Pazo do Cotón
Pazo do Cotón (c) Rupert Parker
Rain is forecast, even though it starts sunny, and the clouds open as I climb out of the town. Unlike the Camino Frances, cafes and bars are in short supply, so there’s little shelter.

Abeleiroas to Fisterra
In the morning, there’s a change in the weather and sun is poking through the clouds. Most of the day’s walking is now on dirt tracks, giving my feet a welcome rest, and the first part follows the Xallas River, lying in the valley below. I climb steadily to the tiny hamlet of Hospital, named because it once provided care for pilgrims and then reach a crossroads. The right branch goes to Muxia, but my way leads left to Finisterre. There’s a pair of battered boots balanced on the stone marker, but no sign of the owner.

Ski Review

Mayrhofen – The Lowdown
Mayrhofen is one of Austria’s great ski areas with a huge array of slopes mixed with a pretty town replete with typical Tyrolean architecture and a lively nightlife.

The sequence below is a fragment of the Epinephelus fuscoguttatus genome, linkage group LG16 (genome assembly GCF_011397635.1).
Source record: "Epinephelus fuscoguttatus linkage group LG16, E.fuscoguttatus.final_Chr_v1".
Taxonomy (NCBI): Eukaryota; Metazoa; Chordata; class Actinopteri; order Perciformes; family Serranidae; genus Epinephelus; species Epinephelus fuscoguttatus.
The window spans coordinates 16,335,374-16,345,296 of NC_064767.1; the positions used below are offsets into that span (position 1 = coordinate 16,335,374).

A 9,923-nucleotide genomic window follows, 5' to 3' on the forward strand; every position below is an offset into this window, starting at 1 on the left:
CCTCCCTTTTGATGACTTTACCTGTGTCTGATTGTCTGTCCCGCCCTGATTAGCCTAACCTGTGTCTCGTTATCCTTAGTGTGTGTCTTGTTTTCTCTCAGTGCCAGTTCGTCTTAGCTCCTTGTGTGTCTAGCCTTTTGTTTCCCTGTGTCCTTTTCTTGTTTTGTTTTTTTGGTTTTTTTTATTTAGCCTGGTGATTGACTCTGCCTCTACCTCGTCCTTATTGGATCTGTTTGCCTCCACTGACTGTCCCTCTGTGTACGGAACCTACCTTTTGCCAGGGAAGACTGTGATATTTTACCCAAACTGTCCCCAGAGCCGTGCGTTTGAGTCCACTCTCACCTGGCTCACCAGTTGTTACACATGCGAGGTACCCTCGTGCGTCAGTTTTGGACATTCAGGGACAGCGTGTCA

Everyone from Eddie Izzard to The Prodigy has partied here while appearing at the Snowbombing and (now gone) Altitude festivals. And when you feel the need for a change of scenery there are plenty more resorts on your lift pass.

Crystal Ski Mayrhofen
prices valid as of 30 November 2017 – click here for updated information
Mayrhofen Ski Areas
The main ski area is reached by the Penkenbahn, a swish modern supergondola (20-plus comfy seats) from the centre of town, next to the big Sporthotel Strass with its bars, and across the road from Hans the Butcher whose hot pork rolls make a perfect lunch to push into your pocket.

At the top there are beginner runs tucked away with their own lifts while most skiers head down into the huge bowl that combines lots of charming, tree-lined runs with the likes of Harakiri, the steepest run in the Alps.